This glorious wine typifies everything that makes La Mission Haut-Brion so appealing and why it is a habitual winner in blind tastings amongst the first growths. Beautifully polished loganberry and wild berry aromas, with hints of dark currants. This balances a lovely silky texture, with volume and richness, whilst maintaining a continuous flow of tannic structure throughout the palate. Vibrantly fresh, the finish of mocha and chocolate give added complexity and enormous appeal. This glass was hard to put down, I loved it! DR
The 2016 La Mission Haut Brion is a blend of 57.5% Merlot and 42.5% Cabernet Sauvignon picked between 19 September and 14 October, one of the longest ever. "We had to be patient and wait for each plot," Jean-Philippe Delmas told me. "It took longer than usual." As is customary, I allowed my sample, and likewise all the wines poured at this tasting, around 40-45 minutes to open since they always transform in the glass. It has a clean and precise, quite understated bouquet with fine mineralité, cold stone aromas infusing the black fruit. This has incredible precision, perhaps even more pixelated than the "gaff over the road" Haut-Brion. The palate is medium-bodied with supple and lithe tannin. I appreciate the line of acidity here, the smoothness and harmony that takes your breath away. Every atom is infused with life-affirming freshness. It is a wine bridled with incredible focus and delineation. I thought that the 2015 La Mission Haut-Brion flirted with perfection. The 2016 has that extra edge, a "je ne sais quoi" that leaves you reaching for the thesaurus looking for superlatives. Drink Date 2026 - 2070
Glowing deep crimson. Very intense and ripe. Snazzy and spicy. Polished and racy. Very firm and lots of ripe tannins – very much à La Mission. Super-sophisticated. Inky and fresh and so ripe and confident. A dry style but great. Racy but tannic. Drink 2027-2050
The texture to this is very beautiful with chewy yet very polished tannins. Full-bodied, tight and mouth-filling. Starts very slowly and then takes off. Love the energy in this.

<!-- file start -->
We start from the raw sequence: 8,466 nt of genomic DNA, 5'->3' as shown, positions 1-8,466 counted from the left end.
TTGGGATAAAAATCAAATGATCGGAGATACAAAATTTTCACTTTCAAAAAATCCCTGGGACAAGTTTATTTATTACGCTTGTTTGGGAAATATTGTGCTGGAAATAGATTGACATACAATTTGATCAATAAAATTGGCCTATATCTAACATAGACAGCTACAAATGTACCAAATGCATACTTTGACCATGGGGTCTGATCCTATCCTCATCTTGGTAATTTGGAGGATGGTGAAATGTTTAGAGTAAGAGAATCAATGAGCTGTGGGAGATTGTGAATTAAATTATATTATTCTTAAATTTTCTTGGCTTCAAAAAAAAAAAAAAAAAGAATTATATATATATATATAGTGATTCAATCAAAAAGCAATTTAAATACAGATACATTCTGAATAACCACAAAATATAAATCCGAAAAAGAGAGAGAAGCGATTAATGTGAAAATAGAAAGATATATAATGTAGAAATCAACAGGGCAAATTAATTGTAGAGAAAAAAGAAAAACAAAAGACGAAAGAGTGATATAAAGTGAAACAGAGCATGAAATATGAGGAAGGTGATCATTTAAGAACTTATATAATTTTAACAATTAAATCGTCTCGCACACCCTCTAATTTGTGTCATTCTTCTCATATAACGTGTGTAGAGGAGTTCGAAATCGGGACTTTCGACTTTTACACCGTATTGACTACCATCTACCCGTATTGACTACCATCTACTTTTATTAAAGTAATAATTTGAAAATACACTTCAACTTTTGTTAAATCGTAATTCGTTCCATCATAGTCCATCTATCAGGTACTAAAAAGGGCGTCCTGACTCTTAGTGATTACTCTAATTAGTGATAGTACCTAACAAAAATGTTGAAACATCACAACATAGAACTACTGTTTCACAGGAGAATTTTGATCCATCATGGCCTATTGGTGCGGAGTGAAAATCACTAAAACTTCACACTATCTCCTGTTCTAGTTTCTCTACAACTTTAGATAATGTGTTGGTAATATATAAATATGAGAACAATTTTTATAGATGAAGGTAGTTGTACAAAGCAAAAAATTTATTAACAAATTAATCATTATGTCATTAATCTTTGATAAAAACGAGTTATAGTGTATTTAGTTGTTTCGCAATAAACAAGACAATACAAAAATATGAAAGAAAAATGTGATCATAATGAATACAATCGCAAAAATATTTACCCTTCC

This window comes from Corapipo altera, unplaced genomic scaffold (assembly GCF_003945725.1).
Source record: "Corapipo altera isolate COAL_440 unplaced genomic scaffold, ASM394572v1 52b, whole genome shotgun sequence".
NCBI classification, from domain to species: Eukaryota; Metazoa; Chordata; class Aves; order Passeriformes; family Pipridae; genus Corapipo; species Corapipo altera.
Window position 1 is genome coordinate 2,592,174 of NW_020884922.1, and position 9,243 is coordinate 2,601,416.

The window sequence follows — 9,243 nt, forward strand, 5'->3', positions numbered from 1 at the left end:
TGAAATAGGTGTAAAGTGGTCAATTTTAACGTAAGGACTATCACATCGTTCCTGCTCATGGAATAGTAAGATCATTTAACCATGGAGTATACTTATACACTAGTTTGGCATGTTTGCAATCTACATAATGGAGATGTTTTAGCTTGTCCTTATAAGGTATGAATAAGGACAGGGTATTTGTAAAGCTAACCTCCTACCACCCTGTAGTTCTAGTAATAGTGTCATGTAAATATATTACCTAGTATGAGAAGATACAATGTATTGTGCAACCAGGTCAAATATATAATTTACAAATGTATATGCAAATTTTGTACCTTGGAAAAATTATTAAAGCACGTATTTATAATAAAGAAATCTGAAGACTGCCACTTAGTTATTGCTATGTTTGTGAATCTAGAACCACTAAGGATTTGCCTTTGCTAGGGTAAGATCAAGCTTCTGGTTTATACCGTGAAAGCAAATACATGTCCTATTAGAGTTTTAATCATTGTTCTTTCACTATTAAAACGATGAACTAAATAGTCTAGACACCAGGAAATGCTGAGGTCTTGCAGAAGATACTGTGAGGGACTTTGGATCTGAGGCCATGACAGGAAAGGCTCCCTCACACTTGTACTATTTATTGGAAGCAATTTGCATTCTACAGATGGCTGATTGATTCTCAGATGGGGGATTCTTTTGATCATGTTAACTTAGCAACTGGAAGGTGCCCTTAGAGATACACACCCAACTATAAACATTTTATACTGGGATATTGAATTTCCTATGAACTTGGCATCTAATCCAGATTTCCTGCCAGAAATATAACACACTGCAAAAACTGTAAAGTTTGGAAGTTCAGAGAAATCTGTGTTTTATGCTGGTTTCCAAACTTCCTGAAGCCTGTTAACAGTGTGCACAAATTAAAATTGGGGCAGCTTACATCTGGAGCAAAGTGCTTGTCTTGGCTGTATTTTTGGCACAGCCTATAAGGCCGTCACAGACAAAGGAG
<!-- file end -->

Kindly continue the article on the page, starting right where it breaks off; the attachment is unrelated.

The 2016 La Mission Haut-Brion is a total knockout. Vertical and powerful, but not at all austere, it exudes class. Fine-grained tannins support the fruit, but they are barely felt, as the wine's balance is so extraordinary. Lifted floral notes and a host of red fruits give the 2016 energy and verve. I can't wait to see how it ages.
Wonderful La Mission this year, graceful but with an unmistakable sense of controlled power. The wine just expands outwards and upwards in your mouth - insistent but terribly polite about it. It is deep and silky, shot through with coffee grounds, damson and soft cassis on a creamy mid-palate, utterly beautiful. There is a real energy and vitality here, with a caressing texture to the tannins and huge persistency on the finish. Dense, and yet so finessed that you could almost drink it today. Wow. The blend is 57.5% Merlot and 42.5% Cabernet Sauvignon with a pH of 3.66, harvested between 19th September and 14th October.
A lovely, wild nose of macerated berries and old library books greets the taster. This is a historic flavour and it shows amazing complexity and thrilling tannins. The fineness and richness of the skin elements are incredible. Long and smooth, this is a superb La Mission, built along a red fruit theme and even though it is very dry and savoury it is certain to blossom in a decade into a lithe, sensual creature.
Tight, focused and even a little backward, as it’s entitled to be at this young age, this is a very intellectual claret, rather than an exuberant fruit bomb. Fine oak, granular tannins, taut acidity and savoury red and dark berry fruit flavours. 2026-36
Owned by the Dillon family since 1983, La Mission Haut Brion is without doubt one of the mostexceptional wines of Bordeaux. Across the road from Haut Brion, it regularly competes with its moreillustrious older sibling and has even outperformed Haut Brion in certain vintages, such as 2006 when Wine Spectator suggests that it "could be the wine of the vintage".
Stretching from the rather unglamorous southern suburbs of Bordeaux, for 50 km along the left bank of the river Garonne, lies Graves. Named for its gravelly soil, a relic of Ice Age glaciers, this is the birthplace of claret, despatched from the Middle Ages onwards from the nearby quayside to England in vast quantities. It can feel as though Bordeaux is just about red wines, but some sensational white wines are produced in this area from a blend of sauvignon blanc, Semillon and, occasionally, muscadelle grapes, often fermented and aged in barrel. In particular, Domaine de Chevalier is renowned for its superbly complex whites, which continue to develop in bottle over decades. A premium appellation, Pessac-Leognan, was created in 1987 for the most prestigious terroirs within Graves. These are soils with exceptional drainage, made up of gravel terraces built up in layers over many millennia, and consequently thrive in mediocre vintages but are less likely to perform well in hotter years. These wines were appraised and graded in their own classification system in 1953 and updated in 1959, but, like the 1855 classification system, this should be regarded with caution and the wines must absolutely be assessed on their own current merits.